- Diary of a Wimpy Kid: Rodrick Rules (Family, PG): Directed by David Bowers and starring Zachary Gordon, Devon Bostick, Robert Capron, Peyton List and Rachael Harris.

- Unknown (Drama, Mystery, Suspense, Thriller, PG-13): Directed by Jaume Collet-Serra and starring Liam Neeson, January Jones, Frank Langella, Diane Kruger and Aidan Quinn.

If I could only watch one movie at the theatre this week, it would be “Bad Teacher,” and if I had to pick just one DVD to rent this week, it would be “The Adjustment Bureau.”

In the end, let me know if you get a chance to watch any of the new movies in theatres this week or if you’ve already seen any of the movies that have just been released on DVD. What did you think about them? Which would you recommend? Let us know in the comments section below.

Tuesday, June 21, 2011

Klima recommends 13 titles to update your steampunk collections

Back on June 6, I posted a steampunk recommended reading list called “Steampunk: 20 Core Titles,” which was originally published by writer John Klima on LibraryJournal.com in March 2010.

Last Thursday on LibraryJournal.com, Klima updated his original list in an article called “Steampunk: 13 Titles to Update Your Collections.” Klima noted that he was prompted to update the list because of the many new quality steampunk titles that have been released since his original list.

Klima’s 13 new recommendations included the following books:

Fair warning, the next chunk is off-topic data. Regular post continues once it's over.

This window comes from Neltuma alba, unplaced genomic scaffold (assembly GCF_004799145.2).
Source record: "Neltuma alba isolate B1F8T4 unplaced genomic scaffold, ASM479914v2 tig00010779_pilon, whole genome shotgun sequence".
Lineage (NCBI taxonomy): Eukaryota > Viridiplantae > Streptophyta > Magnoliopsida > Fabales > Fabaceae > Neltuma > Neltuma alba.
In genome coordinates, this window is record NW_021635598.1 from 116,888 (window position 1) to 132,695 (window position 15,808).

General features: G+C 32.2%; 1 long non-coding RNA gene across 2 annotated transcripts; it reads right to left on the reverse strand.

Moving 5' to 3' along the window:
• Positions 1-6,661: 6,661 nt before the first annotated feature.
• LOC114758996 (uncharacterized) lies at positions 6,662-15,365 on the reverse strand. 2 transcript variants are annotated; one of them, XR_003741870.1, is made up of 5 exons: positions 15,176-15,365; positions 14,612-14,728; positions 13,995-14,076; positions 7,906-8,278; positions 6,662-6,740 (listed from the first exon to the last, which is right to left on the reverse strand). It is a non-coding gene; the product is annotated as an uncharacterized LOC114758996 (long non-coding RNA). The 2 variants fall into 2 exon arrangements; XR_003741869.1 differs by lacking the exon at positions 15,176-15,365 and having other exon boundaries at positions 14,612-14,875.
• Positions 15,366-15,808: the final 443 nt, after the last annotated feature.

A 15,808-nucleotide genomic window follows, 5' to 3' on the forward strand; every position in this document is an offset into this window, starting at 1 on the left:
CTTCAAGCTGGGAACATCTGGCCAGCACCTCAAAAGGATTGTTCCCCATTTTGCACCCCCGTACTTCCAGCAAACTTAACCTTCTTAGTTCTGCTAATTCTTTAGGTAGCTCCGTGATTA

1. Clockwork Angel by Cassandra Clare (2011)
2. The Half-Made World by Felix Gilman (2010)
3. The Greyfriar by Clay and Susan Griffith (2010)
4. The Native Star by M.K. Hobson (2010)
5. The Strange Affair of Spring Heeled Jack by Mark Hodder (2010)
6. The Court of the Air by Stephen Hunt (2008)
7. The Affinity Bridge by George Mann (2010)
8. Dreadnought by Cherie Priest (2010)
9. Steampunk Prime: A Vintage Steampunk Reader (2010)
10. The Bookman by Lavie Tidhar (2010)
11. Mechanique: A Tale of the Circus Tresaulti by Genevieve Valentine (2011)
12. The Steampunk Bible: An Illustrated Guide to the World of Imaginary Airships, Corsets and Goggles, Mad Scientists and Strange Literature by Jeff VanderMeer with S.J. Chambers (2011)
13. Leviathan by Scott Westerfeld (2009)

To read the entire article from last Thursday, which includes detailed descriptions of the books mentioned above, visit http://www.libraryjournal.com/lj/newslettersnewsletterbucketbooksmack/890996-439/steampunk_13_titles_to_update.html.csp.